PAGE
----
Fiscal court reviewing its 2016 ‘dog’ ordinance
While researching how the county could find a way for dog kennels and neighbors to peacefully exist side-by-side, an ordinance already on the books was found that could be the answer.
The center of the issue stems from a new commercial dog kennel on Maple Avenue, located on property that’s zoned Agriculture. But a next-door neighbor, and residents of Argyll subdivision, located within the city limits whose backyards adjoin the kennel property are complaining about the dogs barking.
At Tuesday’s fiscal court meeting, County Administrator Julie Wagner said, “I discovered Boyle County has an animal control ordinance. No. 842, passed in 2016, addresses a lot of things we’ve been talking about. The work has already been done,” including when barking dogs can be declared a nuisance.
Wagner said she discovered the “dog” ordinance late last week and shared the 28-page document with magistrates Friday afternoon. She also provided the court with several suggestions on how to amend the ordinance in order to simplify it and to “treat the licensing of kennels as a business license.”
Wagner also gave the court sample inspection and complaint forms that could be adopted thereby giving Animal Control the tools to enforce the ordinance.
Wagner suggested that the court not take any action on the matter until they’ve had time to read the ordinance “and see if it’s the direction we still want to go.”
Magistrate Tom Ellis said, “Now we need to take a breath and take the opportunity to really review … the document.” He added that no action should be taken against anyone “because I’m aware of some other violations in that 28 pages and we should not be imposing them.”
Magistrate Jason Cullen said he wanted to make sure that no local kennels would be held liable for any violations of the five-year-old ordinance “that none of us were really aware of. … There should be a moratorium until we can figure this out.”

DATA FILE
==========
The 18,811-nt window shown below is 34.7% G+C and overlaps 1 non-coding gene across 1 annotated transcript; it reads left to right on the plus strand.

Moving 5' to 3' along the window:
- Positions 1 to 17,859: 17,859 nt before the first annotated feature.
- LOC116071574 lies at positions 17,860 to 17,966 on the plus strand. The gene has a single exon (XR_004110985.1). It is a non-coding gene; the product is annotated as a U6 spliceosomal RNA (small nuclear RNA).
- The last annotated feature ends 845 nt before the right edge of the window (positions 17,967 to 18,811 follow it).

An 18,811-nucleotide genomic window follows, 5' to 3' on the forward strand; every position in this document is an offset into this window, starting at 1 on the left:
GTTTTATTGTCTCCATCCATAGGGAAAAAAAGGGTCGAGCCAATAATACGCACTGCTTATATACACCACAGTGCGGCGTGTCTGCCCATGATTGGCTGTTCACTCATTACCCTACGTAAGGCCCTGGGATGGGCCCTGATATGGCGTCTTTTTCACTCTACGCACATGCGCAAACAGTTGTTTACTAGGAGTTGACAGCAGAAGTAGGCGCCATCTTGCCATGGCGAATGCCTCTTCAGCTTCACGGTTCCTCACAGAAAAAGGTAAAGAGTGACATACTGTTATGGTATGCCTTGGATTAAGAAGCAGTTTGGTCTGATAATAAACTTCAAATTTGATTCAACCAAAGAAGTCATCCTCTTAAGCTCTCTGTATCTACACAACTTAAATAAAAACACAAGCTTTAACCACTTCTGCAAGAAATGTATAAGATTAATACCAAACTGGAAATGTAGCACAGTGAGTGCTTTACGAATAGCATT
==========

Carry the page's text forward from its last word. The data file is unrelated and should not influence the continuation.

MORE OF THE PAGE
Judge Executive Howard Hunt said he agreed “100%.” He said he was “uncomfortable” to have the fiscal court discuss it “until you have more time to digest this 2016 ordinance and the recommendations that this office has made to amended and improve the ordinance …”
Hunt added, “We will discuss this at length at the next court session. Not because of any great number of interest by the public in the issue. It’s for the court to have more time to discuss and to digest the information that we have recently uncovered.”
After the meeting, Wagner said her research found that “Everything is on the books to deal with animal management, boarding, noise, neglect, etc.” However, “The county never adopted a policy and procedure to implement the ordinance.”
She added, “This slipped by several departments and tenured individuals as the process evolved.”
According to The Advocate-Messenger archives, the ordinance that was uncovered dates from April 26, 2016. It was conceived following a case involving several large and sometimes aggressive breed of dogs known as Presa Canarios, that were seized during a raid on a home on Old Shakertown Road in July, 2015. The Boyle County Animal Shelter spent more than $10,000 to feed and house the dogs while their owner fought to keep them, which were valued at several thousand dollars.
The Presas were eventually sent to a rescue agency in Kansas for adoption.
According to the newspaper story, the 2016 ordinance not only imposed stricter regulations for those who abuse animals, but also provided new regulations for kennels and pet stores. It also tightened up local animal control regulations.
In July of 2018 fiscal court said it wanted to review its dog ordinance “in an effort to resolve a discrepancy between the county’s rules and Planning & Zoning,” according to an article in The Advocate-Messenger. It stated that the court should focus on nuisance issues while P&Z would “revisit definition of kennel as a business.”
This time the issue revolved a situation where Magistrate Phil Sammons had received several complaints in his district about a home in a subdivision where the owner was keeping up to 16 dogs.
Sammons was quoted as saying, “As a court, I think we need to take a look at this dog ordinance the county has. I’m not real happy with it at all, and I’d like for us to look at it and see what we can do.” Sammons said. “There’s no reason in the world that people in a nice subdivision or neighborhood, or anywhere has to put up with a bunch of dogs barking all the time. And our ordinance doesn’t cover that too well. And I’m not happy with the way it’s written.”